Great White Tour Focuses on Fire Victims
PROVIDENCE, R.I. (AP) _ Seven months after a nightclub fire that will always be associated with their band’s name, members of Great White are still trying to make amends.
``It’s not about Great White. It’s something much, much bigger. This is the sole purpose of Great White right now. It makes each second on stage matter,″ lead singer Jack Russell said in a telephone interview with The Associated Press. ``What’s important is helping these people out.″
As the band has continued to tour, Great White has donated $37,000 from more than a dozen shows to The Station Family Fund, according to fund President Victoria Potvin. The nonprofit organization was created to benefit victims’ families and survivors of the Feb. 20 blaze at The Station nightclub in West Warwick.
Great White started its set that night with a shower of pyrotechnics, leading to the nation’s fourth-deadliest nightclub fire. The blaze killed 100 people _ including the band’s guitarist, Ty Longley _ and injured nearly 200 others.
On the current tour, the band is dealing with renewed fame. But reporters are banging on their hotel room doors to talk about the fire, not the music.
Still, Russell said, touring is the right thing to do. ``And if I have to take some heat from some people,″ he said, ``then I’m willing to do that.″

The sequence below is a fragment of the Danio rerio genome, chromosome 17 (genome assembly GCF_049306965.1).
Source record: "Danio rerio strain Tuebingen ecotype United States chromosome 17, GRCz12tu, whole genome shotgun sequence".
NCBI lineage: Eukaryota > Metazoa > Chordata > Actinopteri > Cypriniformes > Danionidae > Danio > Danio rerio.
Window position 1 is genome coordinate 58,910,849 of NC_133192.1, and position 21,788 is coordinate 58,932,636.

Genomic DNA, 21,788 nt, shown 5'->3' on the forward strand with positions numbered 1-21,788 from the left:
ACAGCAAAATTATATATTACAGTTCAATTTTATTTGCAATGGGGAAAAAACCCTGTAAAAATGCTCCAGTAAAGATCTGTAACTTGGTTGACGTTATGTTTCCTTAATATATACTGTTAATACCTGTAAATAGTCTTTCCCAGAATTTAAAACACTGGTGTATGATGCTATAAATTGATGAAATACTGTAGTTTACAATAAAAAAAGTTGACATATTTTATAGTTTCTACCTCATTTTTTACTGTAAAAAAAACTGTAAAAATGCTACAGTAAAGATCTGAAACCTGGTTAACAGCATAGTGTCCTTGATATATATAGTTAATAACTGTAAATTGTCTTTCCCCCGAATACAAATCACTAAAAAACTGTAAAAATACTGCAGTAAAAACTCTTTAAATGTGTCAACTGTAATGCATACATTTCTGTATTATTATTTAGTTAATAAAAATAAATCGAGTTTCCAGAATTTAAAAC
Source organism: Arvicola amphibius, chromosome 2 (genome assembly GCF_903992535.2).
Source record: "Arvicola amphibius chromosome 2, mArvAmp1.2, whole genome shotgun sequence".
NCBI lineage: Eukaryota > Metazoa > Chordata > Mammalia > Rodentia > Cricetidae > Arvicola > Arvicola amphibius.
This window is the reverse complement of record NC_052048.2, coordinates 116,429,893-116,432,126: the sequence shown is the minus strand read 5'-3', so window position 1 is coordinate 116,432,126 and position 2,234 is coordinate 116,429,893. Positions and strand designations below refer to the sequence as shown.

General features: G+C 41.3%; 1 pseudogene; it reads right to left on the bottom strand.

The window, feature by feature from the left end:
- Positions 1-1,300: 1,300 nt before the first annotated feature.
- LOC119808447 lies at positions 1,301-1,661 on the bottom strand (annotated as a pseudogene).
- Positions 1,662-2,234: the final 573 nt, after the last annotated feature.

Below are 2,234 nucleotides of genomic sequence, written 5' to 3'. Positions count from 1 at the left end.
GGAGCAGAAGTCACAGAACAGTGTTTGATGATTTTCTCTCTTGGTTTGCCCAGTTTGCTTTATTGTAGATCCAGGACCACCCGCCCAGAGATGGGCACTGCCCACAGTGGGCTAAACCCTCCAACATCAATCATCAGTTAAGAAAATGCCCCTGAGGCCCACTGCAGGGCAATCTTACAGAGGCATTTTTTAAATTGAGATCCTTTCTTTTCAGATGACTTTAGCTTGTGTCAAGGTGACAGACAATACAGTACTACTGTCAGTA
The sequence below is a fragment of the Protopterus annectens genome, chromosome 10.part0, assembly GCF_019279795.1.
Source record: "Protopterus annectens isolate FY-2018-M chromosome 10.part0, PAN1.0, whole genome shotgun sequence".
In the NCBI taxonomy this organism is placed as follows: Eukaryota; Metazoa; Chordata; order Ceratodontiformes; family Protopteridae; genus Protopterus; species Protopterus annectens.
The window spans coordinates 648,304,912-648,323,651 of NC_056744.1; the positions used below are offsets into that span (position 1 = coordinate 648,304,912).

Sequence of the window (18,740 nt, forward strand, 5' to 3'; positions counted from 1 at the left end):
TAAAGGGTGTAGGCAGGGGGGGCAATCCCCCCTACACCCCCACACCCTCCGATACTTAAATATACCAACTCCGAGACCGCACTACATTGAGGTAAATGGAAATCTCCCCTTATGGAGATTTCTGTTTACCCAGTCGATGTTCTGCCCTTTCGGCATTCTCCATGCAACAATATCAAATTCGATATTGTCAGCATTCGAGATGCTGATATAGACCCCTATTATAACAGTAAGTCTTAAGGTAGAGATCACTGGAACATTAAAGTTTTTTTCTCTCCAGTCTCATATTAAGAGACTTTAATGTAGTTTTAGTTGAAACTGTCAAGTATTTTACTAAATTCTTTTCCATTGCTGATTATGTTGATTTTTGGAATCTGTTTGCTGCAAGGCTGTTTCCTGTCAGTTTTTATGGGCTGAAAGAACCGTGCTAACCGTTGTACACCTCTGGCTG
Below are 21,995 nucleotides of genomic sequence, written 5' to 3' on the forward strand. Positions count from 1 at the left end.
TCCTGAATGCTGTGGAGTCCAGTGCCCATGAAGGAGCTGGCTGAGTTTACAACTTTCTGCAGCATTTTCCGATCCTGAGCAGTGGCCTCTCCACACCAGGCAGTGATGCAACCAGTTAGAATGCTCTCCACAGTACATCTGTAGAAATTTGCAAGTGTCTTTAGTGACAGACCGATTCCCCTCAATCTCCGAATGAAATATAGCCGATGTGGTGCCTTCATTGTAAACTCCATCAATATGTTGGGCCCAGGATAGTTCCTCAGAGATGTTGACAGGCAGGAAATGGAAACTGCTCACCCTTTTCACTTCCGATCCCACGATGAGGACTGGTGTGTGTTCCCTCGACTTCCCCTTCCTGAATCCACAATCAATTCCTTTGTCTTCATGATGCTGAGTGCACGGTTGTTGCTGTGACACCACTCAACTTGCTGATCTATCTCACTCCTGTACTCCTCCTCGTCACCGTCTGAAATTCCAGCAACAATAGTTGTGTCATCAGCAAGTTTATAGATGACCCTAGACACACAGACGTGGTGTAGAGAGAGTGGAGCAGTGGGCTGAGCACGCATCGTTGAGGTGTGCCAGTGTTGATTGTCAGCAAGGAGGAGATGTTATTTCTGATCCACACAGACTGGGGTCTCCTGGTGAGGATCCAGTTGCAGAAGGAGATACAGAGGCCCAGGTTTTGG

Such heat comes from Charles Sweet, the father of 28-year-old fire victim Shawn Sweet. He says the benefit tour is a feel-good tactic by the band to divert bad press.
``I think they they’re trying to protect their own rear end by being the nice guy,″ Sweet said. ``It’s not Jack Russell coming down to (visit) ... the gravestones of my son and his beautiful girlfriend. It’s me and my wife.″
Despite the band’s sizable following in southern New England, plans for a show in the region have twice been foiled by criticism from family members of victims.
Formed in the early ’80s, Great White emerged from Southern California and favored a blues-rock sound to the glam-rock scene. Great White’s best-known song, a cover of the tune ``Once Bitten, Twice Shy,″ was nominated for a best hard-rock performance Grammy in 1990. The album ``... Twice Shy″ went double platinum, and the band toured on the high-profile Monsters of Rock tour with Kiss and Iron Maiden.
The band’s 1991 album ``Hooked″ went gold, but Great White’s popularity subsequently waned.
Since the fire, and against the advice of his lawyers, Russell continued touring _ partly for the charity and partly as therapy.
A grand jury is investigating the fire to determine whether criminal charges are warranted. Attorney General Patrick Lynch has said band members have been cooperating.
Dave Szatmary, author of ``Rockin’ in Time: A Social History of Rock and Roll,″ said Great White probably can put the deadly fire ``behind them and I think they’ll keep on going on.″
The band has some tour dates planned through the end of December, the band’s manager, Obi Steinman, said, then Great White hopes to head to Europe and Asia.
However, renewed rock stardom isn’t the motivation, he said.
``I don’t see them doing anything else right now except trying to help the victims,″ Steinman said. ``Their whole life is over.″
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